In 2005, 9.7% of U.S. women were engaged in early entrepreneurial activity, compared with an average of 3.9% in 18 other developed countries, according to the 2005 Report on Women & Entrepreneurship issued in March by the Global Entrepreneurship Monitor. Yet the percentage of American women whose companies were open after three years was just 3.4%, compared with 4.4% abroad. The disparity boils down to differences in laws and culture. In other countries, social welfare programs act as disincentives, offering greater job security and better benefits than U.S. employees have. (A similar effect is seen in men.) Plus, financing a small business is even tougher overseas. A failed venture can be more detrimental to one's credit abroad, says Maria Minniti, who co-authored the study with fellow Babson College professors Elaine Allen and Nan Langowitz.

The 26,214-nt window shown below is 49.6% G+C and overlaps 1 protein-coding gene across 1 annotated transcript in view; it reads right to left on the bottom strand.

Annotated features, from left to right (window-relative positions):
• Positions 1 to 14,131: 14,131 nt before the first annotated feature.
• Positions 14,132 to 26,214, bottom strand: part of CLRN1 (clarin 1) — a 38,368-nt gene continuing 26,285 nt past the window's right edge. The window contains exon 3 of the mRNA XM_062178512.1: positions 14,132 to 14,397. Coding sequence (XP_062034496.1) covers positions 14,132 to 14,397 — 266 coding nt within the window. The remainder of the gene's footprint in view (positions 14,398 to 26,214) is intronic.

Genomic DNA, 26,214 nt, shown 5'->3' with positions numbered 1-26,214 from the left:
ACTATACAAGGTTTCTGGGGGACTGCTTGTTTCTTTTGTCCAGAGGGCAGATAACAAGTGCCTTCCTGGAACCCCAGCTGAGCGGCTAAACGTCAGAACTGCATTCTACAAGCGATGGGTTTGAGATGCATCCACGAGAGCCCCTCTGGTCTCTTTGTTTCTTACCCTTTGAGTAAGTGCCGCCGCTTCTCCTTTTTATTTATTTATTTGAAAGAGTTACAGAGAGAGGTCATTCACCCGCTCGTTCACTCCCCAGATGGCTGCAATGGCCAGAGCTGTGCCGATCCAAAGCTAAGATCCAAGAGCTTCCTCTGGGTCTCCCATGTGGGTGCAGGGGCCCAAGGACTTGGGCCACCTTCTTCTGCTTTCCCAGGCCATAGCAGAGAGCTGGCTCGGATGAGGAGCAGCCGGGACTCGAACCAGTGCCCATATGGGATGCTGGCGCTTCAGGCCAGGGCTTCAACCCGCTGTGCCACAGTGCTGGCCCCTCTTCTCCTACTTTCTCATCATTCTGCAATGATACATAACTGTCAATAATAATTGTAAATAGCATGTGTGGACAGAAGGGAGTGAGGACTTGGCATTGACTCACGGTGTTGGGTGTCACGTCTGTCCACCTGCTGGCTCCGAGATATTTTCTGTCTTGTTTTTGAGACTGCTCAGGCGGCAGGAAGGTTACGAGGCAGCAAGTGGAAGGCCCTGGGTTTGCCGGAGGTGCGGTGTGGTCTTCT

In the U.S., the high rate of attempts helps keep the economy dynamic. And the lower startup and failure costs lead more women to become entrepreneurs. So while bad ideas overseas tend to get shot down before companies are actually launched, Americans are willing to try and try again. By James Mehring